“Bite-Size Bits of Local, National, and Global History”
“Bite-Size Bits of Local, National, and Global History”
Ocean City in Worcester County, Maryland — The American Northeast (Mid-Atlantic)

The Horseshoe Crab

The Horseshoe Crab Marker image. Click for full size.
By Don Morfe, May 30, 2013
1. The Horseshoe Crab Marker
Inscription. Found along the western shores of the Atlantic and the coastal waters of Asia, the unusual and fascinating horseshoe crab has proven to be a valuable ally to scientists and medical researchers.

Boasting nine eyes, three in the front, one on each side, and four under its shell, the horseshoe crab scientifically named “limulus polyphemis” after Greek mythology’s great Cyclops, has given researchers insight into the functions of the human eye and some of its disorders. Through further study of the horseshoe crab, researchers discovered that the marine animal’s blood has a valuable clotting quality that can be used to detect bacterial poisons in substances intended for human internal use.

The horseshoe crab is not really a crab at all, but an ancient relative of land spiders and ticks, which has not exhibited and evolutionary changes in over 350 million years. Although sometimes compared to that of an armored tank with its tough shell, its ability to withstand extreme doses of radiation, endure extremes of salinity and temperature, and go for a year without eating, the horseshoe crab is not dangerous, aggressive or harmful to humans. It cannot bite, sting or pinch, and its tail is used only to flip it upright if somehow on its back.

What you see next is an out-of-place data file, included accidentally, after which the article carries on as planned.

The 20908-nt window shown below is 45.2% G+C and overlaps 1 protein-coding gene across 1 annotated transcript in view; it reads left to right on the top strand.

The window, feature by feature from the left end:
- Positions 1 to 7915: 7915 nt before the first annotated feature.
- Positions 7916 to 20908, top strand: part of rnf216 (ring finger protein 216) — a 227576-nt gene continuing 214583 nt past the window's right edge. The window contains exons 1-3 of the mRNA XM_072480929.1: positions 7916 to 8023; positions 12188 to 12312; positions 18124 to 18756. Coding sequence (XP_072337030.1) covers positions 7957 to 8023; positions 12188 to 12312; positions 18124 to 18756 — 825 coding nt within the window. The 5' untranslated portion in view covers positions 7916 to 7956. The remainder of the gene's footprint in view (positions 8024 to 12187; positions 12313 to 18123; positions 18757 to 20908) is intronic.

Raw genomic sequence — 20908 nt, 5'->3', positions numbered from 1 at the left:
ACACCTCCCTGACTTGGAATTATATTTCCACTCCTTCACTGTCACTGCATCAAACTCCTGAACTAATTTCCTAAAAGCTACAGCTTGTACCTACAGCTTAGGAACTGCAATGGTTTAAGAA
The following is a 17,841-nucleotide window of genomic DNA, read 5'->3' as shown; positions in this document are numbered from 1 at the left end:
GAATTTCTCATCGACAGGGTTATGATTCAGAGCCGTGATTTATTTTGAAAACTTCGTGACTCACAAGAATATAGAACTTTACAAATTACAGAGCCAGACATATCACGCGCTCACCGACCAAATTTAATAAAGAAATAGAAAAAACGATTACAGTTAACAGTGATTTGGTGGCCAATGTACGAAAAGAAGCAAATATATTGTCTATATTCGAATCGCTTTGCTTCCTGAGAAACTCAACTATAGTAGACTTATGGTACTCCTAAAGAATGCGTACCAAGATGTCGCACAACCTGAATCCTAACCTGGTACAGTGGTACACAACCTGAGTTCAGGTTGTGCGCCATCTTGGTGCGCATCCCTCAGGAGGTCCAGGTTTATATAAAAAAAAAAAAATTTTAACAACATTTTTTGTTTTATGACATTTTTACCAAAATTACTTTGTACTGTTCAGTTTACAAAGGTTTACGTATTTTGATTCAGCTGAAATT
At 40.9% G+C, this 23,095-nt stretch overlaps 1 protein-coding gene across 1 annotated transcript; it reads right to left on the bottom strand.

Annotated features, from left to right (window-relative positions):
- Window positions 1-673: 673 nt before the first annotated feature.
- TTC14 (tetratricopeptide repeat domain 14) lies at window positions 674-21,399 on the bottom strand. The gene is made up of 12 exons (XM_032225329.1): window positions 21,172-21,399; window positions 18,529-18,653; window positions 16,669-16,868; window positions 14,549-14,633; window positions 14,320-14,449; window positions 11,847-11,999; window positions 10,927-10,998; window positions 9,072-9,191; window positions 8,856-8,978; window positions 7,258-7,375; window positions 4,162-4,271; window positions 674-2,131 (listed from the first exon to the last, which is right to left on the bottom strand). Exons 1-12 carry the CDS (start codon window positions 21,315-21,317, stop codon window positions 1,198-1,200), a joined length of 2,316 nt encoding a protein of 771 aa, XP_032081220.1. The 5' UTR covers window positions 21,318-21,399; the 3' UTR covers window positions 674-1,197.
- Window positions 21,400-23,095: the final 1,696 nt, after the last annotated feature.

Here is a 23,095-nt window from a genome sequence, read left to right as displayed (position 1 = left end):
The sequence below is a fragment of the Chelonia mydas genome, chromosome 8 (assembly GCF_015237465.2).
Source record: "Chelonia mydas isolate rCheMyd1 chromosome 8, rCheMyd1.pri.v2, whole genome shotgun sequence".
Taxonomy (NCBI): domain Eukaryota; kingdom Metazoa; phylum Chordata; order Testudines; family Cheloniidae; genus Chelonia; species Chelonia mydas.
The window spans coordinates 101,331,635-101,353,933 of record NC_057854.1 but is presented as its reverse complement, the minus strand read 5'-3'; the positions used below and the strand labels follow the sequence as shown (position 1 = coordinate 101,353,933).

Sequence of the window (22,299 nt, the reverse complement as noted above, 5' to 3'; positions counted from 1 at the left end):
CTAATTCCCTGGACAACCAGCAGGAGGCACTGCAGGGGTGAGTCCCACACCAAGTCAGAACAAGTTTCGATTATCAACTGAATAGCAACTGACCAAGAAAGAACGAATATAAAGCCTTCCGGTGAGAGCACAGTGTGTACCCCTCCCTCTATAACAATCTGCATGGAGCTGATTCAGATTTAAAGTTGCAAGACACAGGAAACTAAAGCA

The adult horseshoe crab grows to an excess of two feet and has few
The Horseshoe Crab Marker image. Click for full size.
By Don Morfe, May 30, 2013
2. The Horseshoe Crab Marker
natural predators. Sea turtles and sharks will prey on the horseshoe crab in the water, and gulls prey on them when they crawl onto the beach to mate.

The primary location for horseshoe crab breeding is our local Delaware Bay. Each May and June the female crab pulls in the smaller male onto the beach to fertilize her many thousands of eggs laid in her shallow sand nest. Hungry gulls and other migrating birds feast heartily on the eggs, but many survive the attack and can easily withstand environmental changes.

Although the horseshoe crab and its diet of clams and mussels may not be popular with shellfisherman, it has exhibited ecological value and has provided scientific hope to mankind. The horseshoe crab (limulus polyphemis), is without a doubt one of the most fascinating marine animals on the Delaware/Maryland coast, and is one we can expect to see for a long time.
Location. 38° 19.517′ N, 75° 5.333′ W. Marker is in Ocean City, Maryland, in Worcester County. Marker is on South 2nd Street. Touch for map. The marker overlooks the Ocean City Inlet. Marker is in this post office area: Ocean City MD 21842, United States of America.
Other nearby markers. At least 8 other markers are within walking distance of this marker. Trail of the Whispering Giants (here, next to this marker); The Blue Crab (within shouting distance of this marker); Birds of the Shore (within shouting distance of this marker); Shore Camping / Island Exploring (within shouting distance of this marker); Island on the Move (within shouting distance of this marker); Largest Fish (within shouting distance of this marker); British Manufactured Cannon (about 300 feet away, measured in a direct line); "The White Marlin Capital of the World" (about 300 feet away). Touch for a list and map of all markers in Ocean City.
Categories. Animals
Credits. This page was last revised on June 16, 2016. This page originally submitted on July 7, 2013, by Don Morfe of Baltimore, Maryland. This page has been viewed 269 times since then and 11 times this year. Photos:   1, 2. submitted on July 7, 2013, by Don Morfe of Baltimore, Maryland. • Bill Pfingsten was the editor who published this page.
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